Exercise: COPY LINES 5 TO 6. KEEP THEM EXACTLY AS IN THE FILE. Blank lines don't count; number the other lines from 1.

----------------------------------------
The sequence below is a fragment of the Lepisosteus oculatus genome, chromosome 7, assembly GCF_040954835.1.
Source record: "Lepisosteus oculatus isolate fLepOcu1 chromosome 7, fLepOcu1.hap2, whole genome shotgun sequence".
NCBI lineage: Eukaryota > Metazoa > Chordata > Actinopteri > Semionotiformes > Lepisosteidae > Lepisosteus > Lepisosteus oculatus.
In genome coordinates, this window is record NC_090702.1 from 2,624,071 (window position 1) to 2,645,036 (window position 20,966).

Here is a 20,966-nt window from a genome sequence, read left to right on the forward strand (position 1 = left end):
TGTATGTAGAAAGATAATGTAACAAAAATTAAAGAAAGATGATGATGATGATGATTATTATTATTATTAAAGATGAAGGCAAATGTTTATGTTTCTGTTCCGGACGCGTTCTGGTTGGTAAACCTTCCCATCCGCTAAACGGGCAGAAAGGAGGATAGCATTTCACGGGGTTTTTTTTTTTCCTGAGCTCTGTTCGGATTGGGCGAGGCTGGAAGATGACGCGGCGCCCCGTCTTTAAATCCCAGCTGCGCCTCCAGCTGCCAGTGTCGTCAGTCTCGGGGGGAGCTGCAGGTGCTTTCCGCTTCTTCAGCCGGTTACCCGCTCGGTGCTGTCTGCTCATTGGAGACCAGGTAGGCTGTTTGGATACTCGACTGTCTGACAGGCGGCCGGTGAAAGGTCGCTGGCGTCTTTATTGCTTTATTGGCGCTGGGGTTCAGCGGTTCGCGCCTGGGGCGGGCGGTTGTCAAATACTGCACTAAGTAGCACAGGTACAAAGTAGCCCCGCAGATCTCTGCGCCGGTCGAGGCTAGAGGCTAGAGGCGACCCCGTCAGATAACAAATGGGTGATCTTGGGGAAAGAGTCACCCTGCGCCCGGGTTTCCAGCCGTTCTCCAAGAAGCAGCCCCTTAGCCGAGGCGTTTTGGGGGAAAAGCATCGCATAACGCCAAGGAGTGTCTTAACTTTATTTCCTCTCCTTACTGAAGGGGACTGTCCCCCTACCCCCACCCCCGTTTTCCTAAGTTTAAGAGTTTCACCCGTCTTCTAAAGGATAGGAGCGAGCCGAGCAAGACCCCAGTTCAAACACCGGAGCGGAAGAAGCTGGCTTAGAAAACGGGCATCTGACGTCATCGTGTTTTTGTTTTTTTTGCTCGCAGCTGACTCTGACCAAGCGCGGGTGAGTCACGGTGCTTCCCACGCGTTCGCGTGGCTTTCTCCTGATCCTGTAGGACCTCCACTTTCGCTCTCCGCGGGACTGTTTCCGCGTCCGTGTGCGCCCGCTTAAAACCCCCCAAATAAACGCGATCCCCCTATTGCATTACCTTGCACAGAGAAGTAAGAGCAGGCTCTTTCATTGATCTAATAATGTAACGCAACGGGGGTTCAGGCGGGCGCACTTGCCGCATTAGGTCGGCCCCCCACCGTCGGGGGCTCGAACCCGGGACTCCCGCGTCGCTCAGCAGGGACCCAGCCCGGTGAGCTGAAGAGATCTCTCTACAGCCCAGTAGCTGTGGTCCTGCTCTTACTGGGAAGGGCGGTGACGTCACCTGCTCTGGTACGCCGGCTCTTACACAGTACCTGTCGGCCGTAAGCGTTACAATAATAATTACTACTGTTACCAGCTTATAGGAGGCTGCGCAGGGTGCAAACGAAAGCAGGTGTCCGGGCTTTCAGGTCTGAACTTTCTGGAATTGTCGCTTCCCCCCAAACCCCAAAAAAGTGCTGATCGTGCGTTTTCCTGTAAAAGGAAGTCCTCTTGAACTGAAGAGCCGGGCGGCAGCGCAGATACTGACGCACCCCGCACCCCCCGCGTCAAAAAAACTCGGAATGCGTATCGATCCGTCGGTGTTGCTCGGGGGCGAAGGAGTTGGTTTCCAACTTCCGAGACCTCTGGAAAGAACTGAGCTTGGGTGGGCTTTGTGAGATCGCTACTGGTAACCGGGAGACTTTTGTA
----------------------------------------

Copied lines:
Here is a 20,966-nt window from a genome sequence, read left to right on the forward strand (position 1 = left end):
TGTATGTAGAAAGATAATGTAACAAAAATTAAAGAAAGATGATGATGATGATGATTATTATTATTATTAAAGATGAAGGCAAATGTTTATGTTTCTGTTCCGGACGCGTTCTGGTTGGTAAACCTTCCCATCCGCTAAACGGGCAGAAAGGAGGATAGCATTTCACGGGGTTTTTTTTTTTCCTGAGCTCTGTTCGGATTGGGCGAGGCTGGAAGATGACGCGGCGCCCCGTCTTTAAATCCCAGCTGCGCCTCCAGCTGCCAGTGTCGTCAGTCTCGGGGGGAGCTGCAGGTGCTTTCCGCTTCTTCAGCCGGTTACCCGCTCGGTGCTGTCTGCTCATTGGAGACCAGGTAGGCTGTTTGGATACTCGACTGTCTGACAGGCGGCCGGTGAAAGGTCGCTGGCGTCTTTATTGCTTTATTGGCGCTGGGGTTCAGCGGTTCGCGCCTGGGGCGGGCGGTTGTCAAATACTGCACTAAGTAGCACAGGTACAAAGTAGCCCCGCAGATCTCTGCGCCGGTCGAGGCTAGAGGCTAGAGGCGACCCCGTCAGATAACAAATGGGTGATCTTGGGGAAAGAGTCACCCTGCGCCCGGGTTTCCAGCCGTTCTCCAAGAAGCAGCCCCTTAGCCGAGGCGTTTTGGGGGAAAAGCATCGCATAACGCCAAGGAGTGTCTTAACTTTATTTCCTCTCCTTACTGAAGGGGACTGTCCCCCTACCCCCACCCCCGTTTTCCTAAGTTTAAGAGTTTCACCCGTCTTCTAAAGGATAGGAGCGAGCCGAGCAAGACCCCAGTTCAAACACCGGAGCGGAAGAAGCTGGCTTAGAAAACGGGCATCTGACGTCATCGTGTTTTTGTTTTTTTTGCTCGCAGCTGACTCTGACCAAGCGCGGGTGAGTCACGGTGCTTCCCACGCGTTCGCGTGGCTTTCTCCTGATCCTGTAGGACCTCCACTTTCGCTCTCCGCGGGACTGTTTCCGCGTCCGTGTGCGCCCGCTTAAAACCCCCCAAATAAACGCGATCCCCCTATTGCATTACCTTGCACAGAGAAGTAAGAGCAGGCTCTTTCATTGATCTAATAATGTAACGCAACGGGGGTTCAGGCGGGCGCACTTGCCGCATTAGGTCGGCCCCCCACCGTCGGGGGCTCGAACCCGGGACTCCCGCGTCGCTCAGCAGGGACCCAGCCCGGTGAGCTGAAGAGATCTCTCTACAGCCCAGTAGCTGTGGTCCTGCTCTTACTGGGAAGGGCGGTGACGTCACCTGCTCTGGTACGCCGGCTCTTACACAGTACCTGTCGGCCGTAAGCGTTACAATAATAATTACTACTGTTACCAGCTTATAGGAGGCTGCGCAGGGTGCAAACGAAAGCAGGTGTCCGGGCTTTCAGGTCTGAACTTTCTGGAATTGTCGCTTCCCCCCAAACCCCAAAAAAGTGCTGATCGTGCGTTTTCCTGTAAAAGGAAGTCCTCTTGAACTGAAGAGCCGGGCGGCAGCGCAGATACTGACGCACCCCGCACCCCCCGCGTCAAAAAAACTCGGAATGCGTATCGATCCGTCGGTGTTGCTCGGGGGCGAAGGAGTTGGTTTCCAACTTCCGAGACCTCTGGAAAGAACTGAGCTTGGGTGGGCTTTGTGAGATCGCTACTGGTAACCGGGAGACTTTTGTA